The historic OPEC NON-OPEC production agreement became known as OPEC plus one. Russia became that plus one as they joined OPEC and conspired with them to reduce production and ultimately raise production and reduce supply. As OPEC meets today it is OPEC minus one. Iran seems to be the lone holdout from a production deal that’s on paper.
OPEC speculation and a strong dollar on trade war fears is providing highs and lows on the crude oil market. Oil was rallying on a big 5.9 million barrels draw in inventory, and a record-breaking week for U.S. refiners as they ran a seasonal record 17.7 million barrels a day crude oil last week according to Energy Information Administration data.
It looks like it is going to be a showdown at the OPEC coral as Iran leads the coalition of the not so willing to raise oil production along with Iraq and Venezuela. The coalition of the willing lead by Saudi Arabia and the so-called Plus 1, Non-OPEC Russia seems as committed as ever to raising oil output. Russian Energy Minister Alexander Novak Is pushing for a 1.5-million-barrel increase in output, which is partly a negotiating tactic and partly a concern that the market might become undersupplied in the third quarter.
The intensifying trade tensions between the United States and China simply added to market jitters, consequently weighing heavily on emerging markets. While the prospect of higher U.S. interest rates is likely to stimulate fears of capital outflows from emerging markets, global trade concerns present a major risk.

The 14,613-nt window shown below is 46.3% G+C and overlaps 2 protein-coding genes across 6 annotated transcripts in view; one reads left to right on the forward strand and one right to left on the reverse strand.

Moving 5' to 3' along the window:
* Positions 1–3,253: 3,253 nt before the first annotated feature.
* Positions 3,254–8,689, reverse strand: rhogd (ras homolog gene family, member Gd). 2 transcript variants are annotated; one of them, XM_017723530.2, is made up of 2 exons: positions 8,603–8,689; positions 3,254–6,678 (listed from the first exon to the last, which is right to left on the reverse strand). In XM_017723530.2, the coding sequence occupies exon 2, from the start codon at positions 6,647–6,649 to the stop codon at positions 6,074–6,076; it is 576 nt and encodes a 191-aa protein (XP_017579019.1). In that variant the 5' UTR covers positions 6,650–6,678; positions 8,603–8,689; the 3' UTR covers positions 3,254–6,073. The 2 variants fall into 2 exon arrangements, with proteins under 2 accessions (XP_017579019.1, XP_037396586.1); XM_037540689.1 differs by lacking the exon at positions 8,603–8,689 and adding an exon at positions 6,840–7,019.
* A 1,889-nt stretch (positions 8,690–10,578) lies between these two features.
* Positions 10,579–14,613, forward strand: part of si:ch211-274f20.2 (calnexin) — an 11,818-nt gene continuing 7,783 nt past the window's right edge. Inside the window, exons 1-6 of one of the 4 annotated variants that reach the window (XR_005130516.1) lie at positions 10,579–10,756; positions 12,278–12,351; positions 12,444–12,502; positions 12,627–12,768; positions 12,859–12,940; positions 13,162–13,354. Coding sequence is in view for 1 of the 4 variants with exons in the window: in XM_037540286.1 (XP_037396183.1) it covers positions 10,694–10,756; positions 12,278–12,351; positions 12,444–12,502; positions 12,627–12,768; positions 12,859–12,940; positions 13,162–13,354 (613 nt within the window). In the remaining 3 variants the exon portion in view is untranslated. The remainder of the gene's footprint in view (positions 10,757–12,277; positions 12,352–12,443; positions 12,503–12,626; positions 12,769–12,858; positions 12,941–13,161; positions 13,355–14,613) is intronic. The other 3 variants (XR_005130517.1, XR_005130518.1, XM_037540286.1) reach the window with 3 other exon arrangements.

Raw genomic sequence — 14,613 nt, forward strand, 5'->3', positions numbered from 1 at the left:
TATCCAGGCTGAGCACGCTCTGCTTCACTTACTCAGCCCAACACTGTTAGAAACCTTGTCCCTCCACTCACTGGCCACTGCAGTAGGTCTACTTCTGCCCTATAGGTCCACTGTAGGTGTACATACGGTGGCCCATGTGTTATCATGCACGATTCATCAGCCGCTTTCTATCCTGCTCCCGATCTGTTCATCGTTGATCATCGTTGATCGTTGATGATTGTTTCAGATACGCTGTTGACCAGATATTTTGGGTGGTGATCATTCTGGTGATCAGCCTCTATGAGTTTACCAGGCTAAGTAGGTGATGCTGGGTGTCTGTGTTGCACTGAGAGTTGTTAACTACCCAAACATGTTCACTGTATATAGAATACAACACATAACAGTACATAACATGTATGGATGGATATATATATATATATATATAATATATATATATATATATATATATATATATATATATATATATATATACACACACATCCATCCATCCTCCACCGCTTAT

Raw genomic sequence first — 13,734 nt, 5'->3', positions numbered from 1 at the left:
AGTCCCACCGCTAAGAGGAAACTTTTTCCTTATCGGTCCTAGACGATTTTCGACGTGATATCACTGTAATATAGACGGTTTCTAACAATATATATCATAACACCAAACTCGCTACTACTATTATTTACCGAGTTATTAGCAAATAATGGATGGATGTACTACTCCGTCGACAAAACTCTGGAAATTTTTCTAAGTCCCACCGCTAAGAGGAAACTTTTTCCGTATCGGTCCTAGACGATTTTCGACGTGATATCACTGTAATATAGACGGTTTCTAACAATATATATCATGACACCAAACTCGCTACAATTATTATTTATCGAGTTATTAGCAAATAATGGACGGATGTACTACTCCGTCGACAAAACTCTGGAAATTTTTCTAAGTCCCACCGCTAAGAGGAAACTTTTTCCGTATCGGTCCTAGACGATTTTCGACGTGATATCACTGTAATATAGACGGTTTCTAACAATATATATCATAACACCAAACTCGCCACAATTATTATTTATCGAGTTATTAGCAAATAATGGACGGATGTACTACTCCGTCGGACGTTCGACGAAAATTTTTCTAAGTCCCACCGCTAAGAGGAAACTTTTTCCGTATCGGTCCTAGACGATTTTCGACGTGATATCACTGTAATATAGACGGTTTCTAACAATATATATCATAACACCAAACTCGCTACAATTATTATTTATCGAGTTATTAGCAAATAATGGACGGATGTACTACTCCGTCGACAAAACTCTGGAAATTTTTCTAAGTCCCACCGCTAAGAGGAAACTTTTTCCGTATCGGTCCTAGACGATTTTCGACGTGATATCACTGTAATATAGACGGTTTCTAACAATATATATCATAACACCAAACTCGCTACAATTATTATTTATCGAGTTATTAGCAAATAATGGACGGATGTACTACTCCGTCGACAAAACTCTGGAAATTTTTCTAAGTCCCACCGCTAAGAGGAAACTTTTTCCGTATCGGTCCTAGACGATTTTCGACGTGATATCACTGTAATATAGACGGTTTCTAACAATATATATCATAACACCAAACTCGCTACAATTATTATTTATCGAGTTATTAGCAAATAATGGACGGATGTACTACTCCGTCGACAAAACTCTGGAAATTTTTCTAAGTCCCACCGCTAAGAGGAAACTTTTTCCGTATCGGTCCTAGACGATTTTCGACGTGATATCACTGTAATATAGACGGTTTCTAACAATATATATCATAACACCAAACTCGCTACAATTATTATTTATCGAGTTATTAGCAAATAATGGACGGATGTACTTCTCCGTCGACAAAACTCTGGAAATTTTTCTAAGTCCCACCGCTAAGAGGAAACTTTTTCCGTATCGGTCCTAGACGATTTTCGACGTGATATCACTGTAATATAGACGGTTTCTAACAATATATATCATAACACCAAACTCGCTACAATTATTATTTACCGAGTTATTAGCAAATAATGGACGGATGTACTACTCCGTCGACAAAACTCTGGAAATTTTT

The anticipation of a drastic shift in OPEC’s mindset is quite puzzling to most when you consider that the previous theme heading into meetings was how much production output could possibly be cut from the market. This focus has suddenly been replaced with anxiety over how much supply could potentially be added back into the market.
Trade war fears are escalating after President Donald Trump hit back against the Chinese by asking his administration to identify $200 billion worth of Chinese goods for additional tariffs at a rate of 10%. This came after markets started to shake off concerns about the United States imposing a 25% tariff on up to $50 billion of Chinese products.
As Russia smoked Saudi Arabia in the World Cup, crude oil ministers from those two countries signaled that indeed OPEC and Non-OPEC countries will be raising oil output. Saudi Arabia’s oil minister said it is “inevitable” that OPEC and Russian production will rise by what he says is a "reasonable and moderate" amount. T
President Donald Trump is fed up with crude oil prices and tweeted that “oil prices are too high, OPEC is at it again. Not good!” The Fed raised interest rates and Fed Chair Jerome Powell weighed in on oil and its impact on inflation and what they may mean for the economy going forward. This comes as surging U.S. refinery demand for oil shadowed over a 100,000-barrel a day increase in U.S. oil production.